I can always tell when I am playing golf with someone who started playing early in life. There is a degree of confidence present in the way they choose clubs, address the ball and shrug off bad shots that suggests a long relationship with the game. They are usually in decent physical shape, don’t drink on the course, have good manners and seem well organized. I didn’t start playing until my mid-twenties.
This past Saturday, I arrived for a tee time at Raspberry Falls in Loudoun, and there were 320 kids there for the skills assessment day of the Loudoun Junior Golf Association. I was absolutely floored. LJGA President Charlie Hoffman spent an hour educating me about the league and turning my astonishment into admiration. Born out of Leesburg Parks and Recreation in 2004, the league has since become its own 501(c)3 and grown to include 12 golf courses, both private and public, and now has corporate sponsors like ExxonMobil and Jersey Mikes.
The price for annual membership is $275. This includes an assessment, four lessons (chipping, putting, woods and irons), score keeping and etiquette instruction and participation in six tournaments. There are five divisions to accommodate every skill level and age. Satisfying their annual volunteer requirement, PGA pros happily lend their time to these clinics, ensuring top-notch instruction. All positions are volunteer-based, and most, if not all, of the volunteers have or have had children in the league. Raspberry Golf Academy and Goose Creek paid for the uniforms this year. This is not the Bad News Bears sponsored by Chico’s Bail Bonds. This is a well thought out, responsibly grown and accessible golf program for kids, one which is encouraging its footprint to be copied.
Spending a day talking to golf professionals in Fairfax County and finally back to Washington, D.C., to see what junior golf programs were available presented a different story from Loudoun. Junior golf outside of private clubs in Fairfax County also began at Parks and Recreation, and for the most part, still is where the majority of junior leagues are found. Five county-owned courses in Fairfax County have been competing in league play for a couple of years now, according to Jeff Winkle, General Manager of Oak Marr Golf Complex. While Fairfax County has some good courses, most of the tournaments and clinics for juniors are at par 3 courses. Loudoun kids are playing courses like Lansdowne Resort, River Creek and Raspberry Falls.
Washington, D.C., junior golfers have even less of a chance to experience different types of courses. There are some great programs like the First Tee of Greater Washington and Paul Berry’s Get Hooked on Golf programs. If you are a child in D.C. public schools and want to take the six-week Get Hooked on Golf Clinic, it will be provided at no cost, including transportation. Once you finish the clinic, the organization will pay for your rounds at East Potomac Golf Course. This is made possible in conjunction with D.C. Friends of Ireland and the PGA of America, which partners with the program.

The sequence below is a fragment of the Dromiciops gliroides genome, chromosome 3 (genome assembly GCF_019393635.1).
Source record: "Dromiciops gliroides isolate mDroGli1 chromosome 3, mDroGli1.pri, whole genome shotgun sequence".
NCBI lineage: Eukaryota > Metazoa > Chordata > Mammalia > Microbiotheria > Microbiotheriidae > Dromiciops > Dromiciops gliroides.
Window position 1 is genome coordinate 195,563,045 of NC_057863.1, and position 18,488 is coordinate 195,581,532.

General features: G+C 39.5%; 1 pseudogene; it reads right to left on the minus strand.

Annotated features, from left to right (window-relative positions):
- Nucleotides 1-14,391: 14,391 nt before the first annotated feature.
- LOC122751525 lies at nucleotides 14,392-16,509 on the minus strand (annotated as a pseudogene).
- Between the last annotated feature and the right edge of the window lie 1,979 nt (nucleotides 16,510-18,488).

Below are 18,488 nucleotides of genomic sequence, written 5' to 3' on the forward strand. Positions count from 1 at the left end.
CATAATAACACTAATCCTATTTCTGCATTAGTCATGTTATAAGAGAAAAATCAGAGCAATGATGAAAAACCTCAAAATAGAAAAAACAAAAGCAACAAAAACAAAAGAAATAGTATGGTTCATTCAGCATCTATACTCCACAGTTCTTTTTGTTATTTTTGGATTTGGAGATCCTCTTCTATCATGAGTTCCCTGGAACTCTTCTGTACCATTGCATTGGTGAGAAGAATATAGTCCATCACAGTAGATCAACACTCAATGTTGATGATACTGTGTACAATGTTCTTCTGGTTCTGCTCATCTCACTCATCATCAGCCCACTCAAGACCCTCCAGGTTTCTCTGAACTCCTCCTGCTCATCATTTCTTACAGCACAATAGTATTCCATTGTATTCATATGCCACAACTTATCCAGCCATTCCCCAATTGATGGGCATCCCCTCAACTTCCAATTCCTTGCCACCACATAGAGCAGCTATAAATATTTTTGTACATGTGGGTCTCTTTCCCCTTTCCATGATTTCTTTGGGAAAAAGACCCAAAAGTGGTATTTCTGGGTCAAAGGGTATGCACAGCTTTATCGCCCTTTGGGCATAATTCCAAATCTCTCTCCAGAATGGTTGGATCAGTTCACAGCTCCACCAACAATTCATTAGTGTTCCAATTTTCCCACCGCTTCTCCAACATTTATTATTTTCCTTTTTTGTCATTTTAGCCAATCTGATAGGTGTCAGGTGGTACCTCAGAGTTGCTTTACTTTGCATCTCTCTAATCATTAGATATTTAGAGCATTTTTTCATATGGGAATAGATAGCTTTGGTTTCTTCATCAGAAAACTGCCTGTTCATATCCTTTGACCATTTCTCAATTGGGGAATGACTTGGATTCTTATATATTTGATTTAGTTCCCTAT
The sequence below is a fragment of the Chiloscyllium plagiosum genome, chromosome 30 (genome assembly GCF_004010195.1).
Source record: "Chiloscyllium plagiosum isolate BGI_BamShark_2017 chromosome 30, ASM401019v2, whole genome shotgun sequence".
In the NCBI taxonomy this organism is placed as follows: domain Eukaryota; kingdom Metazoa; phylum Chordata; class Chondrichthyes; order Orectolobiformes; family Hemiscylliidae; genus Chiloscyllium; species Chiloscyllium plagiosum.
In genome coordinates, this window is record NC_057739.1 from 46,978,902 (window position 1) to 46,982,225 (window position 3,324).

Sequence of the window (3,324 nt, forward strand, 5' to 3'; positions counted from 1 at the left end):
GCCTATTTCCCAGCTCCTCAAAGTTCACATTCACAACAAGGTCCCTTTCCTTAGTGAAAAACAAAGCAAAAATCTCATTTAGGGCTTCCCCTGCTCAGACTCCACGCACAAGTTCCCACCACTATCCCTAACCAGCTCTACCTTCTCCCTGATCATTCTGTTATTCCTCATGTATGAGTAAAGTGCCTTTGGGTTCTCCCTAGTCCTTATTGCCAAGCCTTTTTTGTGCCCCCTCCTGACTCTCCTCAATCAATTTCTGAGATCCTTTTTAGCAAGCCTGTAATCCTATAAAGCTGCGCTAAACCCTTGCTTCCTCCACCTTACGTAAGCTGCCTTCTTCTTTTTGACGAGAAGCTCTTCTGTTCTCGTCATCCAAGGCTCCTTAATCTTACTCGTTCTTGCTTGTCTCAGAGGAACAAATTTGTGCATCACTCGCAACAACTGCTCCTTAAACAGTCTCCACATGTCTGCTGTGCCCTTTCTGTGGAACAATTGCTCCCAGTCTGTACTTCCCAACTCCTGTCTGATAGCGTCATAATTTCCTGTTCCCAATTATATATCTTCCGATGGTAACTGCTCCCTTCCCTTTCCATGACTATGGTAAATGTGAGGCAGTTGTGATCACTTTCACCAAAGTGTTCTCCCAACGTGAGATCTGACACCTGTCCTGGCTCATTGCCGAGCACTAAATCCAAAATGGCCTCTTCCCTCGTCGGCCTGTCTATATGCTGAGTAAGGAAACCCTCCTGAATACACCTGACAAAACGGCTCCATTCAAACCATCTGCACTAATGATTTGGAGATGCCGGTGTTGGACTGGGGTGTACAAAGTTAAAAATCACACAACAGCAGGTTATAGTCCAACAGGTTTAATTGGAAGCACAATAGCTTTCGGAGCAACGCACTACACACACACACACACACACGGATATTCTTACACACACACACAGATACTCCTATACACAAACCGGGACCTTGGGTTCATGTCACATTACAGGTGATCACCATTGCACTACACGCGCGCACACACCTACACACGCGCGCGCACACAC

These programs are a wonderful resource, but the three courses in D.C. are extremely crowded, and variety is limited. Terry McFarland, General Manager of Rock Creek Golf Course, worked with the PGA of America to form leagues last year, but there were not enough participants at the three courses to sustain a program. He said he would love to see a situation where the course would be active with golf leagues, but it would need to make good business sense for the three D.C. courses.
The difference between these programs and Loudoun is that the parents and volunteers are the ones running the leagues. If parents ran the leagues in D.C. and Fairfax County, as they seem to do in so many other sports, they could compete with other areas and visit their courses. LJGA’s Hoffman says he would love to be able to compete with other areas and work with other organizations and would even help set them up. The PGA of America says the same thing.
“I will come talk to anyone, anywhere, that wants to start a golf league for kids,” says Bob Heintz, Junior Golf Director for the Mid-Atlantic section of the PGA of America. Heintz says that he has gone to talk to Loudoun over the years and is glad to see them doing well. “Leagues do not even have to be PGA members to have PGA support,” he says.
It seems that there is room here for all sides of the equation to benefit. League play, organized by D.C. and Fairfax Volunteers, however large, could work with other leagues like Loudoun to allow their kids access to more courses in the area. Golf courses, county and non-county alike, can focus on providing the best facilities for play they can and be paid for it. Sponsors that are willing to help kids play golf can show support for these leagues and have tax benefits. Lastly, as a community, we can reap the benefits created from raising more children in the area that espouse the good qualities that the game of golf seems to install in them.
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